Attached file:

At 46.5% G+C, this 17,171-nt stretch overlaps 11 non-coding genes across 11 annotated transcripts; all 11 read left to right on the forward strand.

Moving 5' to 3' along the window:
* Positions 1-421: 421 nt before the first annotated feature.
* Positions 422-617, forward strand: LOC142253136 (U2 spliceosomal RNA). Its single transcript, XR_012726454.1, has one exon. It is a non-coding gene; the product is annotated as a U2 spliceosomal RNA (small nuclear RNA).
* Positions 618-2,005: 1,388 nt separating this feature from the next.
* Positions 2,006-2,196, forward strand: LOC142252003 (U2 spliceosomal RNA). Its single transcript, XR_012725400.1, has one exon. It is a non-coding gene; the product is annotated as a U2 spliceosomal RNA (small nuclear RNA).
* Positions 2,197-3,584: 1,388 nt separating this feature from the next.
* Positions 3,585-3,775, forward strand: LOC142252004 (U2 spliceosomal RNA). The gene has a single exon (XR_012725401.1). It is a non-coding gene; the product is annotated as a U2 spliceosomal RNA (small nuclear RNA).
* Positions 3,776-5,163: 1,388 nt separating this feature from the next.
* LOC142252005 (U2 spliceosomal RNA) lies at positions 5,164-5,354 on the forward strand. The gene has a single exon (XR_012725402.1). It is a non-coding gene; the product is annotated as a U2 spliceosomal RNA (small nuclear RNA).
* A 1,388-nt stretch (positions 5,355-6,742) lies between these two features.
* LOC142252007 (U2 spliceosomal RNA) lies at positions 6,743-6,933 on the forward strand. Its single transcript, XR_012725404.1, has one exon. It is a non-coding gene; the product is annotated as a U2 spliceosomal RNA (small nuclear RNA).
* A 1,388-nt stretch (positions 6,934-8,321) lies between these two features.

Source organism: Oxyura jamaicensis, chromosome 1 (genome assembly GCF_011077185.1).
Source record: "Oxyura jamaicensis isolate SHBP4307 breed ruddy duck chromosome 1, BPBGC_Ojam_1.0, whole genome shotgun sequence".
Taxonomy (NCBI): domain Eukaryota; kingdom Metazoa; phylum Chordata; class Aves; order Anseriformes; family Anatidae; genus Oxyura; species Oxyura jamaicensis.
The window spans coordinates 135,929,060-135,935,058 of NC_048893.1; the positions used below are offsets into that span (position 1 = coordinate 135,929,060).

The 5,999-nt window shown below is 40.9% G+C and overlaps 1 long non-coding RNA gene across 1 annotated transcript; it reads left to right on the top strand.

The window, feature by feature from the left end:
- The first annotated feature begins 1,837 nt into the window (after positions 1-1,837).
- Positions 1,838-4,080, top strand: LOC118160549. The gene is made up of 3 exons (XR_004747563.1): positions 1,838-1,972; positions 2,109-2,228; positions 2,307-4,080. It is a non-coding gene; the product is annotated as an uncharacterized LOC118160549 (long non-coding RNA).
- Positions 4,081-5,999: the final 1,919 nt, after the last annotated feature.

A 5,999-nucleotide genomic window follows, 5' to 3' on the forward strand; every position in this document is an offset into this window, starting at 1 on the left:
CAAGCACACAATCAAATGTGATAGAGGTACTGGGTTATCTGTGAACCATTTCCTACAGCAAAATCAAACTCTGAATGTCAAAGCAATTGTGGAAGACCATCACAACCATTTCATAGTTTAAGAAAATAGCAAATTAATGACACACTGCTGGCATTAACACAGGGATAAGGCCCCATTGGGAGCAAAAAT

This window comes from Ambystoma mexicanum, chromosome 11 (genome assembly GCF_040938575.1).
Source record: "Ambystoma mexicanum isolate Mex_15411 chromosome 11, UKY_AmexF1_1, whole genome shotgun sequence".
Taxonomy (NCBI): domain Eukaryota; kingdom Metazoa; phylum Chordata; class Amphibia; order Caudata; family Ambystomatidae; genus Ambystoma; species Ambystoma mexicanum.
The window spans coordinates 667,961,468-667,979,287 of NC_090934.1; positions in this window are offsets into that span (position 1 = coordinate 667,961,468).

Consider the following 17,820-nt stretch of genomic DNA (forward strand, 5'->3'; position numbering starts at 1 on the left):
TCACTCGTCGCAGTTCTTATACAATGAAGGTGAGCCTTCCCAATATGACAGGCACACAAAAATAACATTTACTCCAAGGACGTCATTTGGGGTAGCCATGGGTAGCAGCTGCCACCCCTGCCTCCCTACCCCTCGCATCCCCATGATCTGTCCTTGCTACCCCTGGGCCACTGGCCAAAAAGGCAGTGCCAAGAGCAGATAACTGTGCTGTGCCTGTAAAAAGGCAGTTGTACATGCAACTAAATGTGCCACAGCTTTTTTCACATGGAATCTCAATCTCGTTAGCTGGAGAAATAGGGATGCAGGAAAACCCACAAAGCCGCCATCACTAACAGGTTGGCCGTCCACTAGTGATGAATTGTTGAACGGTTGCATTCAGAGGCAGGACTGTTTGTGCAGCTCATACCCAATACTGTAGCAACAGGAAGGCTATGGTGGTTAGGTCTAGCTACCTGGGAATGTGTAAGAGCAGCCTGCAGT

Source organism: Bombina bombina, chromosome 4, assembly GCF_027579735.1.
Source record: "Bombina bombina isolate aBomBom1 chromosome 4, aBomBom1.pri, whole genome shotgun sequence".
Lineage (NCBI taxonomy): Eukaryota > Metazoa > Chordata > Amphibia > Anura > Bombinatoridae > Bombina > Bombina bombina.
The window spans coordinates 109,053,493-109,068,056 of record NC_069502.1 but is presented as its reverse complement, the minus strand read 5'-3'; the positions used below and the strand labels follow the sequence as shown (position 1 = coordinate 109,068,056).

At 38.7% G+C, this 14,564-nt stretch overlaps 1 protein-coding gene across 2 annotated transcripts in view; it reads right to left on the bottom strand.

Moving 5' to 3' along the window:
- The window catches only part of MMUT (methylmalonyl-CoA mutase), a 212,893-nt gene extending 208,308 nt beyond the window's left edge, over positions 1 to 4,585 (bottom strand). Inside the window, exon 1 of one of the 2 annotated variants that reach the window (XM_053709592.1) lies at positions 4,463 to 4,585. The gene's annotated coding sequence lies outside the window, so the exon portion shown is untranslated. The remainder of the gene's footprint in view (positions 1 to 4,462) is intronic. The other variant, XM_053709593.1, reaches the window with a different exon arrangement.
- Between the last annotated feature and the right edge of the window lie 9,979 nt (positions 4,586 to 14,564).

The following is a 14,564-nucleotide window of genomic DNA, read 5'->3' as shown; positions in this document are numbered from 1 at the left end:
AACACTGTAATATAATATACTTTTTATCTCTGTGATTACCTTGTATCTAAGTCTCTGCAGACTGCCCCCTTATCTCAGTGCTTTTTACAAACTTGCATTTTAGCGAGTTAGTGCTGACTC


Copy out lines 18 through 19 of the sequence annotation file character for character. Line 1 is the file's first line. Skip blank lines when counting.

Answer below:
The 5,999-nt window shown below is 40.9% G+C and overlaps 1 long non-coding RNA gene across 1 annotated transcript; it reads left to right on the top strand.

The window, feature by feature from the left end: